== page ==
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OUR FAVORITE THINGS OF 2013 From fashion to beauty products and the best music


BEST HAIR! Tips from the best celebrity hair stylists

DEC 2013/JAN 2014

Noureen DeWulf chats about her career, the holidays, & Anger Management


WISHLIST From bags, jewelry, and makeup, we gathered some of our best gift ideas


The Best New Year's Eve Party Playlist


It's All About



rtists commonly work with different mediums, such as oil, acrylics, watercolors, ink, and pencil. Michael David takes contemporary art to a new level by using an ancient Egyptian medium of encaustics: a mixture of beeswax, pigment, and resin. With it, he creates extraordinary abstract artwork. Raised in Brooklyn, he, with Roy Stuart and Richie Strotts, formed a punk rock group called The Plasmatics (the first with the Mohawks, guitar smashing and chainsaws), while attending Parsons School of Design in New York City. After leaving the band to pursue an art career, he had an exhibition in a solo show at the historic Sidney Janis Gallery in 1981. This was followed by him receiving a Guggenheim Fellowship, at the time the youngest artist ever to do so. Like Michael’s 144

| DEC 2013/JAN 2014

music, his artwork was immediate, dangerous, and reckless, made by pouring hot encaustic wax where, he says, the “act of painting defines the narrative more than the narrative defines the art.” His artwork embodies layers of wax and time, quickly and sometimes more slowly, with the time sequence becoming the abstraction (artwork) like life itself. Often working endless hours to finish pieces for the next show, Michael accidentally poisoned himself with the toxic fumes of the hot encaustic mixture; this partially paralyzed him for life. Afterward, in a diminished physical capacity, he created one of his best known works, “Fallen Toreadors,” inspired by the 19th century painter, Édouard Manet. Speaking of the series, Michael explains, “My work [became] about compassion. Compassion for those different from us, compassion for each other, and, most importantly, compassion for oneself, for

a painter who was reckless enough to hurt himself doing what he loves most.” During a recent visit to his studio in Atlanta, Michael was finishing several pieces to be exhibited at the Bill Lowe Gallery. As happens so often with contemporary abstract artwork, the viewer may feel the intensity, rhythm, and complexity of the painting but does not see the work’s narrative. Hanging on the wall is a piece called “Oneeyed Turtle and Floating Sandalwood Log,” which originated from a Buddhist parable. Michael was inspired by the story of a turtle living on the ocean floor, who, every thousand years, floats to the ocean surface in search of a hollowedout sandalwood log, so it could pass through the log and find enlightenment on the other side. With only one eye, the turtle sees that north is south and east is west, always seeking but never finding the sandalwood log, and never achieving enlightenment. This parable becomes the process of painting reflecting the artist’s transformation. “Accept, let it go, let things fall apart, and as it falls apart, pull them back together,” as Michael says about the narrative. Another piece, somewhat dark, deep, and complex, is called “The Navigator” in memory of his father, a WWII air force navigator. Returning from his duty abroad, his father never made peace with himself, gambled his money away, and the two did not have many family moments together. Michael’s best memories of his father occured at night when they were together. His father would point out the constellations and tell stories about the war. These stories became metaphors: “How do you navigate through life? How to be a father? How to be a son?” Michael recalls. His artwork brings these metaphors to life- along with tearful memories. Hey… this is a little heavy to understand. It’s like learning French: keep an open mind and start with the basics. As your vocabulary increases, so will your understanding. The same is true with contemporary abstract art. Sérieux, je ne plaisante pas (seriously, I am not kidding). BY TERRY CHECK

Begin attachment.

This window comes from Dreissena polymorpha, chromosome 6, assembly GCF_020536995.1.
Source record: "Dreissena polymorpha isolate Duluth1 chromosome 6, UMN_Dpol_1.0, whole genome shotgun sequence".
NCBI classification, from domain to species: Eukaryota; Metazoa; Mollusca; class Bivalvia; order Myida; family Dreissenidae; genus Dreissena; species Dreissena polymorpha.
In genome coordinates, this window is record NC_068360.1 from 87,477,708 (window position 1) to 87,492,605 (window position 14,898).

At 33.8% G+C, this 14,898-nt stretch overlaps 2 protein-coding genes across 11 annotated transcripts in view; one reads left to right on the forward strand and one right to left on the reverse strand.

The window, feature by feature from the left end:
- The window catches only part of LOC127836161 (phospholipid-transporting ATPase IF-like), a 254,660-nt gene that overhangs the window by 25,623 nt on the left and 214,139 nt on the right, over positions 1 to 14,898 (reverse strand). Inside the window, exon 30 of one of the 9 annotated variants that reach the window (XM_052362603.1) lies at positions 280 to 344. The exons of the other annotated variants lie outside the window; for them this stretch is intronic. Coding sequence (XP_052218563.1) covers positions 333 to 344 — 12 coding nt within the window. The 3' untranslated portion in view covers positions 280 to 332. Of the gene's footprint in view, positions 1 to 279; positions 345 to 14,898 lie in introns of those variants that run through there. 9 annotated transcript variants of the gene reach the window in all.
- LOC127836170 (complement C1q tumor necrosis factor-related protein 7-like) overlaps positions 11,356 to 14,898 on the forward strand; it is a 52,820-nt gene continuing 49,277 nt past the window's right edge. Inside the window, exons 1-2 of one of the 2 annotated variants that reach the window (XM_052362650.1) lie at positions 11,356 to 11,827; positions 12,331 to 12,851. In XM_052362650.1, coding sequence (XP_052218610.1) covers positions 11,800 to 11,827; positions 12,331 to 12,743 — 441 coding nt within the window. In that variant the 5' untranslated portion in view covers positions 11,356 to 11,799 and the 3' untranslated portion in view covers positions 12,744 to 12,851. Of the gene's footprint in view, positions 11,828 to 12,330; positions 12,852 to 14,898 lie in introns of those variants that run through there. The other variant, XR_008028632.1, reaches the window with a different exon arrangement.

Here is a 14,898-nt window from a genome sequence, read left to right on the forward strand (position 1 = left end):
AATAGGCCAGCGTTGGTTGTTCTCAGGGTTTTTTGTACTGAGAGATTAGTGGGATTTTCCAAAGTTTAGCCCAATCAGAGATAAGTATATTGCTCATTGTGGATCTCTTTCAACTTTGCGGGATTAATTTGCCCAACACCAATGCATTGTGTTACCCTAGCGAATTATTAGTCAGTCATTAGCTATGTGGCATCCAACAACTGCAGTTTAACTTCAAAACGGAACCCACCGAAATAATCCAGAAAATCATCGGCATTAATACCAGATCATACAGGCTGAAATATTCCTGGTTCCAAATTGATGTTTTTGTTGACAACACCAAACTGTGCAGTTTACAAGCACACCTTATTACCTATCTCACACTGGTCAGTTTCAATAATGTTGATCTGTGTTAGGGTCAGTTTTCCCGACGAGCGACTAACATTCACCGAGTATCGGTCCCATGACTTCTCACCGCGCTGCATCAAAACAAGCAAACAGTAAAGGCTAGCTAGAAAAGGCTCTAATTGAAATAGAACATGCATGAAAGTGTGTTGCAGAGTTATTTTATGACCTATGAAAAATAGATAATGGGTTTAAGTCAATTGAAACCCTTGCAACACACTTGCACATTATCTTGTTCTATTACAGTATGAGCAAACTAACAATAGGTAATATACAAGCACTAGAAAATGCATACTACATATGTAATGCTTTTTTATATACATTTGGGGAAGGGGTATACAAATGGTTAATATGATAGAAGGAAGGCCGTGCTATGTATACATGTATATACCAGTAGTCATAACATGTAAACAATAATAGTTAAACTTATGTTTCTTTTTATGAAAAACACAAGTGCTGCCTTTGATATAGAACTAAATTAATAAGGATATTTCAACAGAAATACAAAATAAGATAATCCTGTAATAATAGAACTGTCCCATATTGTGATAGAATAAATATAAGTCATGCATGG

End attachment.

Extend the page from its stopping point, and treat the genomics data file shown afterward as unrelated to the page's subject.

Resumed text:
The Very Best You


Art Freak: Michael David

Michael David, one of the best abstract expressionists of our time, mentioned that, “If the artwork is great, really great, then in time, it will find its place [in history].” He would never describe his work as great, but others would disagree. His work is included in the permanent public collections of the Museum of Modern Art in New York, the Guggenheim Museum in New York, the Museum of Contemporary Art in Los Angeles, and the Los Angeles County Museum of Art, among several prominent private collections. Next stop? Who knows? Maybe Christies with a million dollar price tag? Check out his work at, and follow his art exhibitions in a city near you.

om, yogi, nutritionist, and business pioneer Hayley Hobson shares her inspiring and life-changing story with the world in her book Hayley Hobson’s Guide to Creating Your Sexy and Abundan Life. Hobson had a frightening wakeup call after a scary and life-threatening experience and was forced to take a step back from her usually chaotic and busy schedule to reassess her lifestyle. What she learned from there was a feat worth sharing. “Shutting down for a while was exactly what my body, mind, and soul needed to rejuvenate,” she explains. “It was time to go inward, to re-examine everything including my marriage, my career, my spirituality, and, of course, my health. The stress of my life was making me sick quite literally!” The self-help book, packed with chapters dedicated to wellness, healthy living, and yoga exercises, is available for purchase on Amazon for $18.90. BY MEGAN PORTORREAL DEC 2013/JAN 2014 |


It's All About Beeswax  

Internationally acclaimed artist, Michael David, shares his artistry.

It's All About Beeswax  

Internationally acclaimed artist, Michael David, shares his artistry.